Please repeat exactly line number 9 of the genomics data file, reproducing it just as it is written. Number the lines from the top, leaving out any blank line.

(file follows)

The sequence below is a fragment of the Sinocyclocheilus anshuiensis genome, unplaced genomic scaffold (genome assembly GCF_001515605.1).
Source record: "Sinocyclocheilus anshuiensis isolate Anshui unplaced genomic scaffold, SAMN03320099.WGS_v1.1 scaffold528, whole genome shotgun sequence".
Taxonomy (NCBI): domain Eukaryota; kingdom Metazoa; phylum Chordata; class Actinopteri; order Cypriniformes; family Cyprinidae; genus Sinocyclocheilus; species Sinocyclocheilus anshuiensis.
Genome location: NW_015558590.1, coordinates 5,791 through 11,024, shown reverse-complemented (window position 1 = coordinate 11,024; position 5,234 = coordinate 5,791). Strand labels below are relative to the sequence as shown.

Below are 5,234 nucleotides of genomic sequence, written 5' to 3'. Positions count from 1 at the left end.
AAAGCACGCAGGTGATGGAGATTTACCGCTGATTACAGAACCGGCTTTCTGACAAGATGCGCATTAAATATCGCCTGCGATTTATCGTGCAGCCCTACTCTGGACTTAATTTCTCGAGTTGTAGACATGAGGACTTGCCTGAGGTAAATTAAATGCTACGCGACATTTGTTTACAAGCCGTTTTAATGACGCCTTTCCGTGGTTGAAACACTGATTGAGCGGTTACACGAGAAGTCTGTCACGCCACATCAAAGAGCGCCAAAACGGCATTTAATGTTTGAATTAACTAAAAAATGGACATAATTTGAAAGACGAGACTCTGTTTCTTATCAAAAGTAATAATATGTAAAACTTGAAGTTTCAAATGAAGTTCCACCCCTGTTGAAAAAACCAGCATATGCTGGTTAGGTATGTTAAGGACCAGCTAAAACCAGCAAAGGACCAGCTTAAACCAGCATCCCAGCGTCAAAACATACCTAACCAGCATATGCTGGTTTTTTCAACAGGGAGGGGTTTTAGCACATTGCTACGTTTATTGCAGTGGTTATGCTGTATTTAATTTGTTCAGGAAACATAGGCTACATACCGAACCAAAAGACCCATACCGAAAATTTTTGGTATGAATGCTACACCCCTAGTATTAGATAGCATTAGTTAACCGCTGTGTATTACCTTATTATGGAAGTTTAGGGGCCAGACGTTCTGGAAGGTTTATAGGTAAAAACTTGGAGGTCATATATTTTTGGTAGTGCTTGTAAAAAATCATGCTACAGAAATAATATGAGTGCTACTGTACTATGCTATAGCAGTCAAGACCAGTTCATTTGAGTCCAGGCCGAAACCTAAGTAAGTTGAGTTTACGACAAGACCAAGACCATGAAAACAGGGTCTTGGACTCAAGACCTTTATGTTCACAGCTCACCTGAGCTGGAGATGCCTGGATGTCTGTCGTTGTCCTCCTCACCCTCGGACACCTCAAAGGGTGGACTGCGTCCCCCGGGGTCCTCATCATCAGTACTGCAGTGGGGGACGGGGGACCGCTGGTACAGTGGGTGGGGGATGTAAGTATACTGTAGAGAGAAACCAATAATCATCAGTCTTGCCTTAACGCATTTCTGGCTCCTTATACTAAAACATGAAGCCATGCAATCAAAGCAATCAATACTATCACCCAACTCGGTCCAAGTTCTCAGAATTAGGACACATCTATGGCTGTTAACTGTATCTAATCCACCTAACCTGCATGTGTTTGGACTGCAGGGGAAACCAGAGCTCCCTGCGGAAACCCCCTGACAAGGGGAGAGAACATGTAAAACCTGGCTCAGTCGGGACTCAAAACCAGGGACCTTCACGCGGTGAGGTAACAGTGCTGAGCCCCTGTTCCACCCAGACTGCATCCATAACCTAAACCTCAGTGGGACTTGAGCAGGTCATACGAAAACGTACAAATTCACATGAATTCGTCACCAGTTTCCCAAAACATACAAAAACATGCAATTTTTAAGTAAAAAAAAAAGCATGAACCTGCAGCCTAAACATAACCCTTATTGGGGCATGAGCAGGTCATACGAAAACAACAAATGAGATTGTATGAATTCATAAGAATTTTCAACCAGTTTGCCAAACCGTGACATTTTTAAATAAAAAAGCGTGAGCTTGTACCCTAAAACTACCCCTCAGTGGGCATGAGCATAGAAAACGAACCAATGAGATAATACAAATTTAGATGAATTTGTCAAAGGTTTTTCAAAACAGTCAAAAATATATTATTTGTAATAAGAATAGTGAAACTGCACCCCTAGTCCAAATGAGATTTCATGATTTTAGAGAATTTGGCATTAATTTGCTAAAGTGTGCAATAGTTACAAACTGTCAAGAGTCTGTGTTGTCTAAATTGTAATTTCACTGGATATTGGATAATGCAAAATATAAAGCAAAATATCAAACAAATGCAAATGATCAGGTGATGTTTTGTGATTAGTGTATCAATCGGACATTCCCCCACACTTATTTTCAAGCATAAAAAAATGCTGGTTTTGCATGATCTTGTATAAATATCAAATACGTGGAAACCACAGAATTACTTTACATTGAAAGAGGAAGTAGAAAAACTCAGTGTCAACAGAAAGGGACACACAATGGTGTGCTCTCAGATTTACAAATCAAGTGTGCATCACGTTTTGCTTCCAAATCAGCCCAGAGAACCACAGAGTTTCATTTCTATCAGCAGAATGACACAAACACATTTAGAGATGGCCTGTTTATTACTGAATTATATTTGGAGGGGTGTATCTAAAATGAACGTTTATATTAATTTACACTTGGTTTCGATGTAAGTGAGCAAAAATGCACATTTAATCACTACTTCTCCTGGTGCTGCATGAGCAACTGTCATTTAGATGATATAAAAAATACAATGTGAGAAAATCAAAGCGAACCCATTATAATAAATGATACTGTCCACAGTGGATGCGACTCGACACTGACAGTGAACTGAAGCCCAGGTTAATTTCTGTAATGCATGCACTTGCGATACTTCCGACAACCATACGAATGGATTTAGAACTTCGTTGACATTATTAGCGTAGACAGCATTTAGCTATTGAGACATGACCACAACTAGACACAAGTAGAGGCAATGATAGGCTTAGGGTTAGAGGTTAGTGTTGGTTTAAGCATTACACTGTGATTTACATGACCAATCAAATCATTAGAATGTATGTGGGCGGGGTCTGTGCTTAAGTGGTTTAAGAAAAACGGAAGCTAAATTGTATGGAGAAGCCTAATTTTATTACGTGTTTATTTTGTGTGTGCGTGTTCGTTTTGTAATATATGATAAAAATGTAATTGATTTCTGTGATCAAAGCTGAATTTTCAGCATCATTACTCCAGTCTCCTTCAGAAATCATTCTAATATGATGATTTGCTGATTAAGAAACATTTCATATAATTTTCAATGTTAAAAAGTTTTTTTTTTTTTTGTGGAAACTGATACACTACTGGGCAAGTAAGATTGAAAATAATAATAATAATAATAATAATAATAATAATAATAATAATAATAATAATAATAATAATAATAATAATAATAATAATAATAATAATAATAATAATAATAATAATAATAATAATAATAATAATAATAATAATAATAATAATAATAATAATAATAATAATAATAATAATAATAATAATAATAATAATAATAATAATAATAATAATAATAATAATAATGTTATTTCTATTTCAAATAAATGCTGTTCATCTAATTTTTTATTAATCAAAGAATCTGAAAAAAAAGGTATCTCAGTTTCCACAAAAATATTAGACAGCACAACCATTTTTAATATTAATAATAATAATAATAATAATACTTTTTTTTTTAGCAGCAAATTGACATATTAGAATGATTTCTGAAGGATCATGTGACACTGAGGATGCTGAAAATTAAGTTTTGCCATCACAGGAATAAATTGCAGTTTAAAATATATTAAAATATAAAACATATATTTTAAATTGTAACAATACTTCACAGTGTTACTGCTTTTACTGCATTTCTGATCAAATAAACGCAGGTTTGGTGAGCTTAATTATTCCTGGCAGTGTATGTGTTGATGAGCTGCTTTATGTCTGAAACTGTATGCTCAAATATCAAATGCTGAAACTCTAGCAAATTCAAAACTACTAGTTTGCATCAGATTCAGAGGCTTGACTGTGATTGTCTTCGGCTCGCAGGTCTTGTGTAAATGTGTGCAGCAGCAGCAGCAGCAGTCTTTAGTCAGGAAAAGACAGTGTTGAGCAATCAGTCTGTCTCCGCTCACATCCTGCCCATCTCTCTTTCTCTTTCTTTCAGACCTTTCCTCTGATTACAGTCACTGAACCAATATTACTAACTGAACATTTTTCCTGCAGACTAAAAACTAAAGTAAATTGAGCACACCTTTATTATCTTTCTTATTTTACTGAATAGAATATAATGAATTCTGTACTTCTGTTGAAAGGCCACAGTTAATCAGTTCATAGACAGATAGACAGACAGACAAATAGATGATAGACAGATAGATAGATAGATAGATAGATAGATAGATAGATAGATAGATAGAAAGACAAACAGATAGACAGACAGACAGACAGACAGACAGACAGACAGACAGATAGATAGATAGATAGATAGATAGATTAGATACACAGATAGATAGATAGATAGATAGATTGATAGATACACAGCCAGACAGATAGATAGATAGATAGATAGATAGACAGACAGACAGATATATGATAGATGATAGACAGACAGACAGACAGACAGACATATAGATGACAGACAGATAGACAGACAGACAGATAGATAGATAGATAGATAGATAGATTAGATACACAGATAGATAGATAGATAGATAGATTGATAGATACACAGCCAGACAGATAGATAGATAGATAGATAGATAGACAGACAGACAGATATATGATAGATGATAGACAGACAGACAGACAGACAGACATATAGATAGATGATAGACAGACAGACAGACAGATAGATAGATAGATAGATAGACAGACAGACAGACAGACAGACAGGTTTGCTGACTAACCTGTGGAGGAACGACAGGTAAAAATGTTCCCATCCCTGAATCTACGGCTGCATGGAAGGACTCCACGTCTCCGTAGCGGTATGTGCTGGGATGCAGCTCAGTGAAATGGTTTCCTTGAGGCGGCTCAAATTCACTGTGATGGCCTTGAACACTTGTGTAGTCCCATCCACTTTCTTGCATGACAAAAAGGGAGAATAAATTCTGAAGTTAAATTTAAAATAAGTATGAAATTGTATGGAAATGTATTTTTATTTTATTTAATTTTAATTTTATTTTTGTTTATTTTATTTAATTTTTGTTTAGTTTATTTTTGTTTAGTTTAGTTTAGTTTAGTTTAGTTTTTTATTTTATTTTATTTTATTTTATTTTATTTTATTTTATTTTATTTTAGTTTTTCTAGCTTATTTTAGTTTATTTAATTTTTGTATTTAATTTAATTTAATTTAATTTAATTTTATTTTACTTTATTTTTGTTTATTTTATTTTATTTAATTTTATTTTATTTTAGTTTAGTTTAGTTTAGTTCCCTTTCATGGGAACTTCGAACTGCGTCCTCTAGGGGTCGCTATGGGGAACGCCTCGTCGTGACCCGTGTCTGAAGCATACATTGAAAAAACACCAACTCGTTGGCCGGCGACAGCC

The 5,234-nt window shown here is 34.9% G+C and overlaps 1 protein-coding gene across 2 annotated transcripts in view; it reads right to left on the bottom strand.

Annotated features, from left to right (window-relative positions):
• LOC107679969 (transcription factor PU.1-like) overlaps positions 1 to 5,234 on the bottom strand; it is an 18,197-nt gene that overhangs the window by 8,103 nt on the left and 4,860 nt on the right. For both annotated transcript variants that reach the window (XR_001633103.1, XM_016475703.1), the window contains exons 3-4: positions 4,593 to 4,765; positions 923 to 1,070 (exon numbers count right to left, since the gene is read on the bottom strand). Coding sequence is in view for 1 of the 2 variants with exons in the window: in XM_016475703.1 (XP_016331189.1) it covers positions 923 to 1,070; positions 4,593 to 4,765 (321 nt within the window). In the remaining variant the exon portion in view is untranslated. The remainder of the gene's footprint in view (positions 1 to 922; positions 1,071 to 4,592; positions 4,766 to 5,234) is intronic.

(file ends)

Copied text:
• LOC107679969 (transcription factor PU.1-like) overlaps positions 1 to 5,234 on the bottom strand; it is an 18,197-nt gene that overhangs the window by 8,103 nt on the left and 4,860 nt on the right. For both annotated transcript variants that reach the window (XR_001633103.1, XM_016475703.1), the window contains exons 3-4: positions 4,593 to 4,765; positions 923 to 1,070 (exon numbers count right to left, since the gene is read on the bottom strand). Coding sequence is in view for 1 of the 2 variants with exons in the window: in XM_016475703.1 (XP_016331189.1) it covers positions 923 to 1,070; positions 4,593 to 4,765 (321 nt within the window). In the remaining variant the exon portion in view is untranslated. The remainder of the gene's footprint in view (positions 1 to 922; positions 1,071 to 4,592; positions 4,766 to 5,234) is intronic.